My Note-Taking App Odyssey: From Evernote to Obsidian

So, I have tried many different note-taking apps. Some worked great, and others needed improvements. Over the years, I have narrowed the criteria to being able to use it on multiple devices (phone, laptop, desktop), being able to use it offline, having privacy, and having many features. At first, I liked every note, but then I changed it up and started looking at Onenote. Eventually, I decided that Microsoft knew enough about me and moved to Joplin (self-hosted). Having used Joplin for about 2 years, I moved to Google Keep and once again wanted to limit the data Google Knows about me, so I moved to Standard Notes. I have been using Obsidian for about a year, and I don’t think I will be switching anytime soon. I love the interface and the ability to use the markdown language, but most of all, I love the plugins!


Obsidian can be hosted locally or in the cloud. It also has MANY plugins that can help expand its feature set. I even considered using it to create my website but decided against it because most websites I currently have to maintain are WordPress. Below is a list of Obsidian plugins that I use!

Core Plugins (Maintained by Obsidian)


The Backlinks plugin allows you to easily view and manage all incoming links to a specific note, helping you see how your thoughts are interconnected. It automatically updates as new links are added to other notes, enhancing the navigability of your digital knowledge base. It is great for visual people!


With the Bookmarks plugin, you can quickly mark important sections or documents for easy access later, organizing your notes more efficiently. This tool is handy for large databases where specific information needs to be readily retrievable.

Daily Notes

The Daily Notes plugin helps you create and organize a new note for each day with just one click, encouraging consistent note-taking habits. It’s ideal for users who integrate journaling or daily planning into their routine. I have not been much of a journaler in the past, but I am slowly working on this. Some days, I write just a few words; others seem like a few pages.

File Recovery

File Recovery provides an essential safety net by automatically saving versions of your notes, allowing you to restore them in case of accidental deletions or unwanted edits. This plugin ensures your data is secure and recoverable, giving you peace of mind.


The Files plugin enhances file management within Obsidian by offering powerful tools for organizing, searching, and navigating your files. It supports various file types, making it versatile for different types of content storage.

Community Plugins

Advanced Tables

Advanced Tables significantly improve the functionality of markdown tables in Obsidian, providing features like column sorting and cell formatting. It’s a must-have for users who work extensively with data within their notes.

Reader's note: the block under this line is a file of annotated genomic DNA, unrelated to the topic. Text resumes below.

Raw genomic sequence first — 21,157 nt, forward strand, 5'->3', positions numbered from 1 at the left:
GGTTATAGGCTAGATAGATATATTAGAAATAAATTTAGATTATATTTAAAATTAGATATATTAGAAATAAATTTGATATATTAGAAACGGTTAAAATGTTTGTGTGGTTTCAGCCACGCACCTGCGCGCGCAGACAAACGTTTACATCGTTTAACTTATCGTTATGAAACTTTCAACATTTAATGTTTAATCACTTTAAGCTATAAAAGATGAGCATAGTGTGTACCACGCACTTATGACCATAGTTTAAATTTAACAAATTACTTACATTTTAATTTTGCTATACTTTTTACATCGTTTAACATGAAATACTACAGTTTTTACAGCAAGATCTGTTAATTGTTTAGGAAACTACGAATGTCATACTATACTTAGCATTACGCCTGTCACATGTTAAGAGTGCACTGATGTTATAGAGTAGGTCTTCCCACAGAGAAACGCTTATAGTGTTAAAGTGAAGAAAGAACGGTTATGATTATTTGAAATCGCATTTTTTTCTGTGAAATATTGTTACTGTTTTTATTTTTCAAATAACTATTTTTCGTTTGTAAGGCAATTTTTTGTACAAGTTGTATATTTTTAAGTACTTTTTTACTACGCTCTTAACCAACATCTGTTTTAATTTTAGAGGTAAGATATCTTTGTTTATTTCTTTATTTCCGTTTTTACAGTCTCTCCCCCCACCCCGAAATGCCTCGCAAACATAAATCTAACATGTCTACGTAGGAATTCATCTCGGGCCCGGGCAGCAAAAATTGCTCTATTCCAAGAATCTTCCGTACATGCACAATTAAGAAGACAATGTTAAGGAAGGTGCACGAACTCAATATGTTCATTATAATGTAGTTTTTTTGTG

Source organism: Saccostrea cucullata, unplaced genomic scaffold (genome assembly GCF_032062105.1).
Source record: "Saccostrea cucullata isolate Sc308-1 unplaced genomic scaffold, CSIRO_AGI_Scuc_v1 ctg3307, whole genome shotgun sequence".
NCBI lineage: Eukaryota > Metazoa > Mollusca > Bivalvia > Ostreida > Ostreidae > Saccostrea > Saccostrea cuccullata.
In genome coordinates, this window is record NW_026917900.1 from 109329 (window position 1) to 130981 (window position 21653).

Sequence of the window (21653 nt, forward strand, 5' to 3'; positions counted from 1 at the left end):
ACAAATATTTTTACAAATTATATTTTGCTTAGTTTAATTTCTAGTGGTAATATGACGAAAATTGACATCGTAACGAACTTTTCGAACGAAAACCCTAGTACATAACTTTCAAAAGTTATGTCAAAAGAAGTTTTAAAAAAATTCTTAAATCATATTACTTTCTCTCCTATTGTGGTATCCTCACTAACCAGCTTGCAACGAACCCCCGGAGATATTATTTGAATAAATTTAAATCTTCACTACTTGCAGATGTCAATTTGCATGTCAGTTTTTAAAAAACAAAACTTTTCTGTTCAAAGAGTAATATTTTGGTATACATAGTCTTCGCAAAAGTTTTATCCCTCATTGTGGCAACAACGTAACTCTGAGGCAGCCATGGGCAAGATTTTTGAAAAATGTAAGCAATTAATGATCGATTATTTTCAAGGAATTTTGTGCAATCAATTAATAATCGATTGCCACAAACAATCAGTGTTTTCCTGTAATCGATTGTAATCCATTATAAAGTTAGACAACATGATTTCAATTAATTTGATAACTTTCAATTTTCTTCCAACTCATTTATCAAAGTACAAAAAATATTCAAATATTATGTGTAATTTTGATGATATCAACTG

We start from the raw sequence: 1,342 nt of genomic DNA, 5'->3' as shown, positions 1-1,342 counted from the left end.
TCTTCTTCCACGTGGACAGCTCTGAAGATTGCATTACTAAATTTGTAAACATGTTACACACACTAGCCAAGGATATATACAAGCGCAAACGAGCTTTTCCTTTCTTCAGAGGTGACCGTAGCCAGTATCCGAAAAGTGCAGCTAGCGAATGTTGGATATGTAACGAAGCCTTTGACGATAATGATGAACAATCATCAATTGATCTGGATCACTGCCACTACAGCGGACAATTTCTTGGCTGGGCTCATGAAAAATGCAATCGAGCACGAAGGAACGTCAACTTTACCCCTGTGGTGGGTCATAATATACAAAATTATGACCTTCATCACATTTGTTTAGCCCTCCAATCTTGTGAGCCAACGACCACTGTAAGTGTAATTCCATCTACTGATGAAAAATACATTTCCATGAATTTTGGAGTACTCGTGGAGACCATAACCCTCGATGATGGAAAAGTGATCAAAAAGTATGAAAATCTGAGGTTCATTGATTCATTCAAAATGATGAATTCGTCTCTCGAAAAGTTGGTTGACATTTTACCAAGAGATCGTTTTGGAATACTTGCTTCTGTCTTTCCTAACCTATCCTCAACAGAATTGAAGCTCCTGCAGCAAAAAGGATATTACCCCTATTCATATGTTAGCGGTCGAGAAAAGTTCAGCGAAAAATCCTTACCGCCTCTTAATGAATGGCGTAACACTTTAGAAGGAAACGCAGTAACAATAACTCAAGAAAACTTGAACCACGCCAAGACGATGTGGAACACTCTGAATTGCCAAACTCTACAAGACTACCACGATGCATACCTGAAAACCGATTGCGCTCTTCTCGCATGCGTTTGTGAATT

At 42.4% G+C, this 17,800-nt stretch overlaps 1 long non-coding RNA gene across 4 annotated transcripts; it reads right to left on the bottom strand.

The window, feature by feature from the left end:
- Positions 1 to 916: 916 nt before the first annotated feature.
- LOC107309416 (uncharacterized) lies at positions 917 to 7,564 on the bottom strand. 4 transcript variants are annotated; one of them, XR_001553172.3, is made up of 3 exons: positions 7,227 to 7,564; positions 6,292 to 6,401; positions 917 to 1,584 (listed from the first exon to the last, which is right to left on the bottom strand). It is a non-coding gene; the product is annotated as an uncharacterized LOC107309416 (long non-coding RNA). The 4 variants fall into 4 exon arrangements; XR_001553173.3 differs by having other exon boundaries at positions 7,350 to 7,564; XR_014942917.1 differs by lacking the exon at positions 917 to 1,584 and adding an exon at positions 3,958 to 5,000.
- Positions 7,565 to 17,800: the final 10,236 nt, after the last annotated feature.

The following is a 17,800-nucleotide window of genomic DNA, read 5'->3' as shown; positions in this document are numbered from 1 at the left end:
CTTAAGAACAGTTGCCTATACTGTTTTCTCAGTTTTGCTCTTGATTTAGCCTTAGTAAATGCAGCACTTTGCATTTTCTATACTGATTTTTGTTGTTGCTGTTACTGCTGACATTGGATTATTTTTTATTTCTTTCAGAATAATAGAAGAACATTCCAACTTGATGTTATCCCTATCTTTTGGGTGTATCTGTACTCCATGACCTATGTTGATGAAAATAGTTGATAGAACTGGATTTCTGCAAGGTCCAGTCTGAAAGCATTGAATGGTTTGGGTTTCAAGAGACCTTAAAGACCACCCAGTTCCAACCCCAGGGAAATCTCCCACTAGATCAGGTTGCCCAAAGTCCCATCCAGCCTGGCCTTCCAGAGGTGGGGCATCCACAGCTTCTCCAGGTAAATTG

Better Wordcount

Better Wordcount offers detailed statistics about your document, including word count, character count, and reading time, which are essential for writers maintaining productivity and meeting goals. This plugin adds a layer of analytics to your writing process.


The Copilot plugin utilizes AI to offer suggestions and help with writing, coding, and more within Obsidian. It acts as a virtual assistant, boosting your efficiency by automating routine tasks and offering intelligent recommendations.


The homepage allows you to set a custom start page for Obsidian, so you can access your most essential notes or projects immediately upon opening the app. This plugin enhances your workflow by streamlining access to critical documents.

Here is a list of the previous apps I have tried.


Evernote is a versatile app for note-taking, organizing, and archiving. It’s known for its ability to sync across all devices, making it easy to access your notes anywhere and anytime. I was not fond of the app’s aesthetics and pricing.


OneNote, part of the Microsoft Office suite, offers a flexible digital notebook approach to gathering and organizing notes and information. Its strong integration with other Microsoft products makes it ideal for those within the Office ecosystem. I have used this at work, and many customers use it every day. I wouldn’t say I like Microsoft having everything, but it is a good app and a solid choice.

Google Keep

Google Keep is a straightforward and efficient note-taking app that integrates seamlessly with Google’s other services. It allows for simple note-taking, including lists and voice memos, and is accessible across all devices.


Joplin is an open-source application designed for note-taking and to-do management. It supports end-to-end encryption to secure data. It allows for extensive customization and data control, appealing to users with strong privacy concerns. You can self-host it or use a service such as Pikapods to host it for you. I liked the app but wanted more features.

Standard Notes

Standard Notes focuses on simplicity and privacy, offering end-to-end encryption to keep your notes completely private. It’s designed for those who need a secure and minimalistic digital note-taking service. The pricing was reasonable, but I again wanted something with a more extensive feature set. I still follow the app, and it has added features since I last used it. Standard Notes is a great app, and it’s nothing to sneeze at.


SimplyNote is a streamlined note-taking app emphasizing ease of use and basic functionality. It’s ideal for users who prefer a no-frills, straightforward approach to capturing thoughts and to-do lists. It was okay but really lacked features. 

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